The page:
I don’t think luck has anything to do with you being in time trouble and missing a tactic.. I’ve seen similar comments in your blogs on many occasions. There is something wrong with your thinking processes that causes you to be in time trouble far too often. If you can figure out what that is and fix it you’ll be a much stronger player.

Maybe you’re over-relying on calculation.

Here are some questions to consider using that could speed up your choices of candidate moves. Of course after you answer the questions you still have to verify your conclusions with calculation.

The Mike Splane question: How am I going to win this game?
The Gjon Feinstein question: What are the targets?
What does my opponent want to do?
Which side of the board should I be playing on?
Who is better in the ending?
Whose pieces are better; which pieces are active (good) and which are inactive (bad)
How does the human element affect the game? ( time pressure, relative playing strength, age, experience, emotional state, fatigue, hunger, etc.)

I like the computer’s recommendation of 30… h4. Answering the Gjon Feinstein question tells us that there are targets are g3, f2, and d2 and potential outposts for your pieces on e3 if the f2 pawn moves and on f4 if the g3 pawn moves. Eliminating one of the dark square defenders really improves your chances. It also takes away a target of the White queen.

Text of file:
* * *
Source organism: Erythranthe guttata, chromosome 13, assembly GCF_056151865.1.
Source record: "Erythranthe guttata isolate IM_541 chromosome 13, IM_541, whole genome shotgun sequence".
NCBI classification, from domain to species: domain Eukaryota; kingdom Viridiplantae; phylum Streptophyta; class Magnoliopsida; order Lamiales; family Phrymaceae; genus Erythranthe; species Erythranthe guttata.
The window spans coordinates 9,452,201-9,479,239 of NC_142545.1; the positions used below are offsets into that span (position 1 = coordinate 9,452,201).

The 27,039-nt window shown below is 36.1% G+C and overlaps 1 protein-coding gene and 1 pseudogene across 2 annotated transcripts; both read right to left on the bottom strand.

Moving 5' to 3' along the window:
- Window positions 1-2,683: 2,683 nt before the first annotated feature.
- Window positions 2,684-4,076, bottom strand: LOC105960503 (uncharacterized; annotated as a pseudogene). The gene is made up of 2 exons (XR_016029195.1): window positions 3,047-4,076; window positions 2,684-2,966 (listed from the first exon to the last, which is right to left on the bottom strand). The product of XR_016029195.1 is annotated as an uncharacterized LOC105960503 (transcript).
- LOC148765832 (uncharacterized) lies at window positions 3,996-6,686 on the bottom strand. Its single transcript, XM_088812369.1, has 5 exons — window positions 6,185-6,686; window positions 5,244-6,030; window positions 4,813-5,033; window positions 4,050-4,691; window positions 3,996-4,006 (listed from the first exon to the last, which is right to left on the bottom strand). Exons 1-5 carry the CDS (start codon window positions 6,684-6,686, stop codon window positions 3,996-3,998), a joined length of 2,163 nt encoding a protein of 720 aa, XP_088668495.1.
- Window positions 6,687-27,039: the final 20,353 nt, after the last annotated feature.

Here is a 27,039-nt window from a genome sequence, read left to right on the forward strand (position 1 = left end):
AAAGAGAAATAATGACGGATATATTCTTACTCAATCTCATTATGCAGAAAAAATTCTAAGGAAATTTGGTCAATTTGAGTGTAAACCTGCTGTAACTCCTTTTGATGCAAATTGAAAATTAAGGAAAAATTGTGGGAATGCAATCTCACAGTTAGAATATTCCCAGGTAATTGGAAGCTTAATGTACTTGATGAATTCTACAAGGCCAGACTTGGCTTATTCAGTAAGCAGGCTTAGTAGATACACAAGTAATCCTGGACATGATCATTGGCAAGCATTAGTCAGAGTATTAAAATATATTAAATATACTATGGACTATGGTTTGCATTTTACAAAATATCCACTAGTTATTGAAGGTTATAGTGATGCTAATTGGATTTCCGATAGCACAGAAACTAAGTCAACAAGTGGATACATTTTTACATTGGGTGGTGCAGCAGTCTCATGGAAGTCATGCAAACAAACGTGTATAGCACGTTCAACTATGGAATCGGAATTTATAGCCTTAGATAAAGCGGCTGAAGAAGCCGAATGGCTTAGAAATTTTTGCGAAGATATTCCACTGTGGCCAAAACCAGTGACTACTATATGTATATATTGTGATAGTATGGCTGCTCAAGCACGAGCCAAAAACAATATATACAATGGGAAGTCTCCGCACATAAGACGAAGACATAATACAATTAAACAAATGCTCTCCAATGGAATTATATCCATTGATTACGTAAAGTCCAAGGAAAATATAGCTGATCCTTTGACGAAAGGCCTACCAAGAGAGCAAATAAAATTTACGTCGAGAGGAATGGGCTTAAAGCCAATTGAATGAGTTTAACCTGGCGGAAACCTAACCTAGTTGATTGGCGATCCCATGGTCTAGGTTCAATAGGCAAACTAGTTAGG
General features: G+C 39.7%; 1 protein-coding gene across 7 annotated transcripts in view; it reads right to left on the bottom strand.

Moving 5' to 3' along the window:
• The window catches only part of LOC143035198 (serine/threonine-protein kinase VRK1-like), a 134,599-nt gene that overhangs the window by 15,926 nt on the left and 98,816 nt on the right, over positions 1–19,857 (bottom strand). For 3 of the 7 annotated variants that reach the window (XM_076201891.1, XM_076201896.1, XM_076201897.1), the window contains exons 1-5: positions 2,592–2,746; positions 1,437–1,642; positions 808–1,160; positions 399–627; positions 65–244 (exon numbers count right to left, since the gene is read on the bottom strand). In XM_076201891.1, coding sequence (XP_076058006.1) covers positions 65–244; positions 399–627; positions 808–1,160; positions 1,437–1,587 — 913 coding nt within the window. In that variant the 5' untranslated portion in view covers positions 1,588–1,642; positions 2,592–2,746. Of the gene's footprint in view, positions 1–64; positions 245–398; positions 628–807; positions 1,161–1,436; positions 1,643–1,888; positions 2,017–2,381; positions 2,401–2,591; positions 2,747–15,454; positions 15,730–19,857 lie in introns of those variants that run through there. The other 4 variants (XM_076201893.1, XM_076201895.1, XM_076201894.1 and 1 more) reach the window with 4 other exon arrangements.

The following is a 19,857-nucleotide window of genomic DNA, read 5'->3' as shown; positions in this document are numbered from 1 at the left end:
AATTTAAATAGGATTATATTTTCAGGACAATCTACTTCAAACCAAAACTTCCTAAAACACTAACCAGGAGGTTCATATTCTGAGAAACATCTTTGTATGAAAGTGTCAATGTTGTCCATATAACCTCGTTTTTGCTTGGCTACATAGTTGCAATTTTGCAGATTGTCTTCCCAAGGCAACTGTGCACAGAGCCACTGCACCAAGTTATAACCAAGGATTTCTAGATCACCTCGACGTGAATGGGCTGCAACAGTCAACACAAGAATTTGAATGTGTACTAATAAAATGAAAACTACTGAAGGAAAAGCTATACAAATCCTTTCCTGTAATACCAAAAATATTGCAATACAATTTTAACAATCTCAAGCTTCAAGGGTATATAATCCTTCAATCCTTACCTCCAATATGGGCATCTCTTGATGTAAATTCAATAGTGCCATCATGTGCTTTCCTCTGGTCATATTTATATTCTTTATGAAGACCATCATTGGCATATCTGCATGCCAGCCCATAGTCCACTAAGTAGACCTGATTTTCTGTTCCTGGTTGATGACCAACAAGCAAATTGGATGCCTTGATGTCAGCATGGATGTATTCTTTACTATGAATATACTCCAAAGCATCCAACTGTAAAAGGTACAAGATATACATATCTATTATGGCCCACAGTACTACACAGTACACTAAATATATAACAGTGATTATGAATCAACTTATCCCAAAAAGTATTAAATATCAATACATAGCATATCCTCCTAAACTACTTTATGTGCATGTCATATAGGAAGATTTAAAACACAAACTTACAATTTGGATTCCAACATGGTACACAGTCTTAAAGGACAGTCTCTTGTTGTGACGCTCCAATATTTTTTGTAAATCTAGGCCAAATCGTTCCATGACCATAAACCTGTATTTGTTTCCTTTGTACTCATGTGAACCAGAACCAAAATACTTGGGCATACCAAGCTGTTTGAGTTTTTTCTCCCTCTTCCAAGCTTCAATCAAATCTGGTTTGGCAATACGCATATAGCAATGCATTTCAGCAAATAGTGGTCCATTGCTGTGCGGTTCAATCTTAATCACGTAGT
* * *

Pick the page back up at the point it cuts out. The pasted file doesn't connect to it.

Maybe we can have a chat offline about this particular position.


admin January 7, 2015 at 9:39 am

I never mind constructive criticism! Indeed, calm after-the-fact reflection suggests that there was a lot of room for improvement in my play last weekend, even though my result was good. I only managed my clock well in one game out of five. I actually reviewed your above questions before the tournament, so I don’t think that is the problem. I do think, though, that you put your finger on one of the two main causes of the time pressure. The cause you correctly identified is that I am still trying to compute when I should be thinking schematically. (Ironically, in the above game that left me with NO time to compute when I really did need to compute, namely when I played the bishop sac!)

The second cause, which you couldn’t know about because you can’t read my mind, is lack of confidence. Early in the game I might think about a line three times before I finally decide to play it. That’s not efficient or good. (Kotov in “Think Like a Grandmaster” says to look at each line once.) Later in the game I’d LIKE to triple-check but I don’t have time any more! Sometimes that strangely works in my favor (that’s one point of my provocative statement that I was “lucky to be in time trouble”). In particular games time trouble can help by forcing me to reach a decision faster, and even by rattling my opponent. However, it is of course essential to realize (and I do realize) that over the long run time trouble can only be detrimental.


Matt January 7, 2015 at 11:06 am

Time trouble is a big problem for me personally. I estimate that at least 75% of my losses are due to time trouble and that in at least half of those I had winning positions at one point and then spoiled them by having to move too quickly. It’s been an issue for me for a number of years now, one that I am gradually trying to correct but it’s not easy. I marvel at the higher rated kids at my chess club who are able to rattle off highly accurate moves in seconds. True, some of the time that’s because they are in book but, often, I think it is because they are so used to playing blitz that they have become accustomed to playing quickly.